When the Bishop comes
“I think we should get the white wine out of the refrigerator before we go to the 11 0’clock,” Margaret said feverishly as she rushed plates of chicken salad sandwiches, benne wafers and raspberry bars to the linen-covered tables in Otey Hall.
“Margaret,” I said. “This service is going to take forever. We are practically reading through the entire Book of Common Prayer with 16 confirmations and four baptisms. If we put the wine out now it will achieve room temperature before we ever get back.”
The Right Reverend John C. Bauerschmidt visits each church in the parish once a year. And Margaret, as head of the Hospitality Committee, only has one chance to show him our stuff. The Women of St. Paul’s awesome stuff. The chocolate-covered strawberries the size of cabbages. The homemade pimento cheese sandwiches cut into perfect, crustless triangles. The boiled shrimp with cocktail sauce, for God’s sake (I believe God is completely on board with shrimp cocktail).
And the wine. Why wouldn’t you celebrate the Bishop’s visit with a wee glass of wine at 12:30 in the afternoon? I am completely astounded at the churches that have not embraced this concept. No wonder attendance at some places of worship is down. At St. Paul’s Episcopal Church you can barely get through the doors when the Bishop comes, what with the promise of a nice glass of Chardonnay after the service.
I have to tell you the work of putting on the reception is back breaking. We start at 9 in the morning and we are not done until clean-up is finished at 3 in the afternoon. It’s not just putting out the food. It’s constantly patrolling to detect
almost empty platters that must be replenished. It’s precisely cutting the giant Cross-shaped cake with both lemon and chocolate layers that are required to be equally distributed on the cake plates.
Here’s the sad fact. I have been on the work crew of Bishop’s receptions for the last, oh, 10 years. And I have never seen the Bishop get even remotely close to the tables bursting with the culinary contributions of good Christian women much less the wine table, which I was going to call the bar but that sounds just a touch too crass.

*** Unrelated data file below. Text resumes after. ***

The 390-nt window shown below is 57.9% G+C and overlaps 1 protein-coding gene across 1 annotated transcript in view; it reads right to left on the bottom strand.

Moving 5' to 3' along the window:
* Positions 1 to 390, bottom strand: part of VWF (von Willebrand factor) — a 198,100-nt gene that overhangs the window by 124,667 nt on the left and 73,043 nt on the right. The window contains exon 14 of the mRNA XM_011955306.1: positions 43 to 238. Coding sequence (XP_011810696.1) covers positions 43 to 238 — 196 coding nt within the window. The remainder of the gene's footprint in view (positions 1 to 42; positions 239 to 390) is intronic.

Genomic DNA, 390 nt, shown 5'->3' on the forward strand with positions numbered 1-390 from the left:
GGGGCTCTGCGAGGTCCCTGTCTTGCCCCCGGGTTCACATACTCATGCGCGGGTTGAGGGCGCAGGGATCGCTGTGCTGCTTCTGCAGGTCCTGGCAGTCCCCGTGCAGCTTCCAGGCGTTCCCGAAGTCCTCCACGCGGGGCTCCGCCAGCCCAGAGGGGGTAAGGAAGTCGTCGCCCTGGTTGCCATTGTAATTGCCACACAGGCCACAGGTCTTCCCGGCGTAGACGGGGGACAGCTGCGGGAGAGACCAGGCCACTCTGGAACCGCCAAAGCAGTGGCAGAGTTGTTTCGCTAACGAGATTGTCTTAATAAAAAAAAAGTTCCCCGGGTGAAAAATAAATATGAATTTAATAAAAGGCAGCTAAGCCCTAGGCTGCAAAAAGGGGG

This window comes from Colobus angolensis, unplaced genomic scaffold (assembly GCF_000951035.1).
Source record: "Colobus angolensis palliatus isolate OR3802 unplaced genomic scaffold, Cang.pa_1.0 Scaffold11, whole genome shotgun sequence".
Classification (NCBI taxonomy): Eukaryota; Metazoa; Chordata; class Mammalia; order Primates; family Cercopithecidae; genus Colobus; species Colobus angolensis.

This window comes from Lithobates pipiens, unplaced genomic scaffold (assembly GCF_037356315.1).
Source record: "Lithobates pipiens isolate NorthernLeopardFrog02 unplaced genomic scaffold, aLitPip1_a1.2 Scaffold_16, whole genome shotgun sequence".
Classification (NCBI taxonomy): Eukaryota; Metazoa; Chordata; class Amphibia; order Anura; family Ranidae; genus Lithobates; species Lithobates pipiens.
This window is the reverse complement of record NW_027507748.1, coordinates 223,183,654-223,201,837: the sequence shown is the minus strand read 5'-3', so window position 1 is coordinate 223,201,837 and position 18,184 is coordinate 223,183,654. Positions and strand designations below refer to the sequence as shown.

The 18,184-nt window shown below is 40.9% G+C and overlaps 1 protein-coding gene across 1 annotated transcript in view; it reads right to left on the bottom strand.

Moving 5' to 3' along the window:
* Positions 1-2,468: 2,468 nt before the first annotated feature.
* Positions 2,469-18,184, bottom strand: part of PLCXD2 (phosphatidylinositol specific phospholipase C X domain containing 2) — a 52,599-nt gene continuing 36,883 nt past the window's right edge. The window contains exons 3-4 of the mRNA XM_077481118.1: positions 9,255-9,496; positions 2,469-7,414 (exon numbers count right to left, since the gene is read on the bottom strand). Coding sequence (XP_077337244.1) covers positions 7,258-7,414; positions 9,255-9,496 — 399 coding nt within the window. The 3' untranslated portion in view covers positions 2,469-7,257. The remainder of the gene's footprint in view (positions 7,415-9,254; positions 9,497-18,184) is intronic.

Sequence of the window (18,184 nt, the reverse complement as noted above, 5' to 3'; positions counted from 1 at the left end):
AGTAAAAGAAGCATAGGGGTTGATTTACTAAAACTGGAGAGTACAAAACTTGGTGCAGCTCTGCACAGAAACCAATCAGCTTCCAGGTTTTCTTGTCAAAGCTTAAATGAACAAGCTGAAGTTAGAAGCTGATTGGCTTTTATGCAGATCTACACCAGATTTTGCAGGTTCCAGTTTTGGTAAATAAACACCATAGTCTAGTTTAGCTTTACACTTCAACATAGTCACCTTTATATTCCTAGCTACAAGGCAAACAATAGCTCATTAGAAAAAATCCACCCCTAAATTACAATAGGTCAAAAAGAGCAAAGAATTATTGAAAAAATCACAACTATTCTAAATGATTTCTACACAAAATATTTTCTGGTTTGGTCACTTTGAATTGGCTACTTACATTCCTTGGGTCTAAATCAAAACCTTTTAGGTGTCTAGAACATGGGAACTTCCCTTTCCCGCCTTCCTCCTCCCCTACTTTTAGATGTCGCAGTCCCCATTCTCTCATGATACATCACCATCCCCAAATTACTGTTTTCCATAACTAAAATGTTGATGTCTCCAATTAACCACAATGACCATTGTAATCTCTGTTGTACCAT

So this year, emboldened by a half a glass of Pinot Grigio, I approached Bishop Bauerschmidt and requested that he hold a cheese straw as proof that our spiritual leader actually eats something at the reception. And he did it. He was a good egg. He ate the cheese straw, which he pronounced “good.” And then he ate another. I feel as though we’ve had a breakthrough here.
At the end of the day, I was exhausted. And poor Margaret. She kept mumbling about passing along the chairmanship of the Hospitality Committee next year. Fat chance, Margaret. But as I sat across the street from Otey Hall, on a concrete bench in front of the youth building (where there were, fortunately, no youth because I was smoking my first cigarette of the afternoon) I marveled at our congregation. Particularly the women. I’ve gotten soppy about this before and will now do so again. These women will break their backs to put on the best show they can. Not because the Bishop will graze endlessly at the tables of food. But just because he might.